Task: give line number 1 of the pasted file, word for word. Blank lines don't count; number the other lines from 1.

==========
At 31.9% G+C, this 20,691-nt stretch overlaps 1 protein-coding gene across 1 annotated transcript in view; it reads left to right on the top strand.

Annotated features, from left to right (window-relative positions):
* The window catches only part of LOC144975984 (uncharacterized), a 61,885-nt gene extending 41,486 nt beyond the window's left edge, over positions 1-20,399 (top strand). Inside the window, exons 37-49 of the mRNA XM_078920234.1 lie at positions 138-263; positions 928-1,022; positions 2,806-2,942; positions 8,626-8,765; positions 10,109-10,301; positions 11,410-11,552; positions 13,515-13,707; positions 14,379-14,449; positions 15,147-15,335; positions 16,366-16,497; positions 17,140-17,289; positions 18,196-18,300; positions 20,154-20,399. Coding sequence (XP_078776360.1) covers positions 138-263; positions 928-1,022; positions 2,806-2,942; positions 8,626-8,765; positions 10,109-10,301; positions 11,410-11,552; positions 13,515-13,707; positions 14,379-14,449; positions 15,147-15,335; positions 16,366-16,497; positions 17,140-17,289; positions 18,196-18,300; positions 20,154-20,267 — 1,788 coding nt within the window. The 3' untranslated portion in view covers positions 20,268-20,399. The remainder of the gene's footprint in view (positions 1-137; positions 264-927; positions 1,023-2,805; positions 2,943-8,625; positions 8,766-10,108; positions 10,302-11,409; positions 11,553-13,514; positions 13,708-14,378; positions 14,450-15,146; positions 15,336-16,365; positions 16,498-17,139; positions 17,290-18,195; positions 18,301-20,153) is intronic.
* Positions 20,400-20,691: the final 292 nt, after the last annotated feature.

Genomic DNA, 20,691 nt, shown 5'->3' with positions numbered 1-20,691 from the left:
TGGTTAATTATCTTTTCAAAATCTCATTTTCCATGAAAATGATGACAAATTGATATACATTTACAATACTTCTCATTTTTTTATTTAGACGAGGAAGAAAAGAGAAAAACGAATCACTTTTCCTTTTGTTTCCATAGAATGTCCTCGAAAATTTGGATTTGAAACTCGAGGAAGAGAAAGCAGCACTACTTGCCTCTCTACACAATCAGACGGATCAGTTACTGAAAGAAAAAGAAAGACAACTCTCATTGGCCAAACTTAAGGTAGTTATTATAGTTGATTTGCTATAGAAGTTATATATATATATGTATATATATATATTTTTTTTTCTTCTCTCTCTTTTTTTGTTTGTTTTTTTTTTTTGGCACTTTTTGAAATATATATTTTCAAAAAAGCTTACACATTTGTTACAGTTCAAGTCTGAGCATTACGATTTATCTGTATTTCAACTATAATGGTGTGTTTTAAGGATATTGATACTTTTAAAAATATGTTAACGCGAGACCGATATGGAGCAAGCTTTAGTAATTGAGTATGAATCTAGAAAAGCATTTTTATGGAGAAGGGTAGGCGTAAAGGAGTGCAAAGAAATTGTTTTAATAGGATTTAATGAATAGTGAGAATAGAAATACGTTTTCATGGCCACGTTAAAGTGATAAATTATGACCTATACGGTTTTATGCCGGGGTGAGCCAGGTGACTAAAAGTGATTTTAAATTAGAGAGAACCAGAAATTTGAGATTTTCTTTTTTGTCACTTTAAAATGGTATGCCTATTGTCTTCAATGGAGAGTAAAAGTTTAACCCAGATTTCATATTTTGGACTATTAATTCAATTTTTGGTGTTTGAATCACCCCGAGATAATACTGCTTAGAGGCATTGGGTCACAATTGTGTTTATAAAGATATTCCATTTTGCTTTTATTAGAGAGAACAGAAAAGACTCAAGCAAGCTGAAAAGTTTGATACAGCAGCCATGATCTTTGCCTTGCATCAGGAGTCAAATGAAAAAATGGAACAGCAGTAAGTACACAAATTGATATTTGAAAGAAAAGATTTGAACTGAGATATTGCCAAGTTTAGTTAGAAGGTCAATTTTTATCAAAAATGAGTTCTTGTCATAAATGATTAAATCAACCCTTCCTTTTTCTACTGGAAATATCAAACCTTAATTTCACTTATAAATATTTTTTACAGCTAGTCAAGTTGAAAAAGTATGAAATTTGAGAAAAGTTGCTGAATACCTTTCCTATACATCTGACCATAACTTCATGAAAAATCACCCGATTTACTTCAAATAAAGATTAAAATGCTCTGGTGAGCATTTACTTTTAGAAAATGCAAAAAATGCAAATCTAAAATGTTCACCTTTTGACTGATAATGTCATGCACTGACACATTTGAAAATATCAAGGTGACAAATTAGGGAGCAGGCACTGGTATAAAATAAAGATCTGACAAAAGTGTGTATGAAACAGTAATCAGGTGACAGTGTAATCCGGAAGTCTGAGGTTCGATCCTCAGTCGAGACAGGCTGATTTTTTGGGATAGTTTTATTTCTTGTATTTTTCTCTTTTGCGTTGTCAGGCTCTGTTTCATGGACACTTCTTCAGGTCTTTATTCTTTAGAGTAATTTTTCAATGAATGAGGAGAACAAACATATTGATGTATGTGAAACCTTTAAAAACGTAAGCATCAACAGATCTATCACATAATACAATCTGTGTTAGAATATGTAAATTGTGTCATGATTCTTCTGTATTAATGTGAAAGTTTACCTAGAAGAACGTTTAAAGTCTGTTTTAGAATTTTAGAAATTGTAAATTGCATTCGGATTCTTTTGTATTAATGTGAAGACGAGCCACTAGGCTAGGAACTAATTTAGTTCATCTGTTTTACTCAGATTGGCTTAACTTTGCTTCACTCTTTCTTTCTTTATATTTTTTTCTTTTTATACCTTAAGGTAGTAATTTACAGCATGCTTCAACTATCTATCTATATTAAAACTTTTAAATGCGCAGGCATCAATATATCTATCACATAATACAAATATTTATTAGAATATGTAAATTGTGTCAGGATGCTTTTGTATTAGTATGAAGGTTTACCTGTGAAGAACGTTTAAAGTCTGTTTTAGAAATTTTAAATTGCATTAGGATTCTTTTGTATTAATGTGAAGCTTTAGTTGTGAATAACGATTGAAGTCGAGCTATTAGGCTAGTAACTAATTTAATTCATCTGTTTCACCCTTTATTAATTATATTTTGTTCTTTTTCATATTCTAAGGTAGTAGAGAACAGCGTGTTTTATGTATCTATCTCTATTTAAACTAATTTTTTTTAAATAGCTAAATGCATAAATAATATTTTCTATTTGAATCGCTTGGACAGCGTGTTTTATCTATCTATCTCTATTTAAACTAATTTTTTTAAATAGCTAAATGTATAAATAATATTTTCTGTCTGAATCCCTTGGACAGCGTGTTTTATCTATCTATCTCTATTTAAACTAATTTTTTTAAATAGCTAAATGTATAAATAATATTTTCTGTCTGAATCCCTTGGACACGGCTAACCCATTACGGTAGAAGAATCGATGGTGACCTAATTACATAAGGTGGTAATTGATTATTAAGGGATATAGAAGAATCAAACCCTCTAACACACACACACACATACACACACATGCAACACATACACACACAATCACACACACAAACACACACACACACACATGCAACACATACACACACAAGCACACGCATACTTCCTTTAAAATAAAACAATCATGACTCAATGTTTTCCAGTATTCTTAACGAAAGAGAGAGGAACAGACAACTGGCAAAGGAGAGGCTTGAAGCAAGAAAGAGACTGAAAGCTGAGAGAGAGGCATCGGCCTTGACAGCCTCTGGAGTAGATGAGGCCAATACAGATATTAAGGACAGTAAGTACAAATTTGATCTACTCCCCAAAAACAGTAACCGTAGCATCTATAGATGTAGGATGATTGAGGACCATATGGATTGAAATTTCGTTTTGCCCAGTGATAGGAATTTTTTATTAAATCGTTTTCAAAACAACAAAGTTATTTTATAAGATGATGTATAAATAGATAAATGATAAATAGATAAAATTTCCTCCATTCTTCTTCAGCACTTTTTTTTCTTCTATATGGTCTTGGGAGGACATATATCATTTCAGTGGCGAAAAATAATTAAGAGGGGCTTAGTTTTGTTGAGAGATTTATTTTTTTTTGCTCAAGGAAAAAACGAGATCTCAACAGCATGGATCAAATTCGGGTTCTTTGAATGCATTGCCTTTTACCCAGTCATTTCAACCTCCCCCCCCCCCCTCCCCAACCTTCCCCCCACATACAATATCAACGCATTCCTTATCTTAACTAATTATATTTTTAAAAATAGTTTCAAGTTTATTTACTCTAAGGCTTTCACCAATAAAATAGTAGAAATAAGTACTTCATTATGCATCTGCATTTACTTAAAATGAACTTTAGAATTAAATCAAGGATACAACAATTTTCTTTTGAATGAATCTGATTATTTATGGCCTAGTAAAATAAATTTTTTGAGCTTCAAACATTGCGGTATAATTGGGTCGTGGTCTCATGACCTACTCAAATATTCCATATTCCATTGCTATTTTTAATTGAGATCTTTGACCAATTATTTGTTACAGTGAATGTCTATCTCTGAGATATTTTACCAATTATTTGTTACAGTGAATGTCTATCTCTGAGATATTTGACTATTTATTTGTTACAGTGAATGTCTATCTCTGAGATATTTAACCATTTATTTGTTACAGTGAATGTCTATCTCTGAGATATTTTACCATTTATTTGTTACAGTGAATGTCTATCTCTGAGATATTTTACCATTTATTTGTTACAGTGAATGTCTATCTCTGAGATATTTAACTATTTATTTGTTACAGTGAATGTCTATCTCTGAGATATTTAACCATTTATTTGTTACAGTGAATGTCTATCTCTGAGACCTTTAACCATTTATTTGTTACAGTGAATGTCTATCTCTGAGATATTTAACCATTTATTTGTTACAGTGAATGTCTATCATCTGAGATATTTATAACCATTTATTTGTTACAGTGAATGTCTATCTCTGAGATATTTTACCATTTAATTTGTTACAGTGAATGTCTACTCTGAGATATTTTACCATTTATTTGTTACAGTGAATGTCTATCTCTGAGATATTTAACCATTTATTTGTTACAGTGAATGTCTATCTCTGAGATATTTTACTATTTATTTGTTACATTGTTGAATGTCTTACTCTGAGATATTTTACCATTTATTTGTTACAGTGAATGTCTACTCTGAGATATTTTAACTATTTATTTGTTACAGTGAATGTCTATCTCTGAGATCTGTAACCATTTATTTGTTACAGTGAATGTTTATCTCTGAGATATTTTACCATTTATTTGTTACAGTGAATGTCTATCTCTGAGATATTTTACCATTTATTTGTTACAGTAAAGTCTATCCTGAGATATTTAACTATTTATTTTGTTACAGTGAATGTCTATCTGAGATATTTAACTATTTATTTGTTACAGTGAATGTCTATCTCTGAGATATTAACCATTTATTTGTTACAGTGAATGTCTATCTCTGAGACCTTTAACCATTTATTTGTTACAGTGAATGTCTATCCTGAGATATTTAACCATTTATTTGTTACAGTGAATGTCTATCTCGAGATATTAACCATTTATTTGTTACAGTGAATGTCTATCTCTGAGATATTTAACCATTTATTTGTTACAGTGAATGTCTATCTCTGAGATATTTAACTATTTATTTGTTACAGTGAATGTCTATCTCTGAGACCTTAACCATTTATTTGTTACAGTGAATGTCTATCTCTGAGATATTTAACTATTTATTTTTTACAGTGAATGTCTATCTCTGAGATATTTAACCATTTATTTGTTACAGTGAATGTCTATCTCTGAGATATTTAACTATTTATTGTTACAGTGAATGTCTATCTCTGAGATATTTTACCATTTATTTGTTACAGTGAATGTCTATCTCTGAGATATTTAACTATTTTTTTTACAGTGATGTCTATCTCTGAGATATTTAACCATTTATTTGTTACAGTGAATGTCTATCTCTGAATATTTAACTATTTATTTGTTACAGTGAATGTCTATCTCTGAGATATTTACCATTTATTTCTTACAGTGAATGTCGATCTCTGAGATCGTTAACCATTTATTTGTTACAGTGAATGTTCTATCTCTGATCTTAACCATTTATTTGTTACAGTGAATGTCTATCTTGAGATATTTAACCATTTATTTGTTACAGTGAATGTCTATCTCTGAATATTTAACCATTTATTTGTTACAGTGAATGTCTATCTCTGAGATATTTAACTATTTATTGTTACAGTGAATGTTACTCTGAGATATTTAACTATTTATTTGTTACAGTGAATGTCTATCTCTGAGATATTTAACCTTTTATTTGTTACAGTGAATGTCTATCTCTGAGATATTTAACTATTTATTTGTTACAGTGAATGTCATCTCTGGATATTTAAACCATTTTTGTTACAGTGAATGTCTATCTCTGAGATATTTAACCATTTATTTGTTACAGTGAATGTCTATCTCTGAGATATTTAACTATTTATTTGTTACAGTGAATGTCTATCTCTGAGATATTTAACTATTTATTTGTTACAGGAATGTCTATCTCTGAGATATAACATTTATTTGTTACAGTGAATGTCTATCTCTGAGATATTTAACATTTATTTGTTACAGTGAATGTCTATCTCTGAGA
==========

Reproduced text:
At 31.9% G+C, this 20,691-nt stretch overlaps 1 protein-coding gene across 1 annotated transcript in view; it reads left to right on the top strand.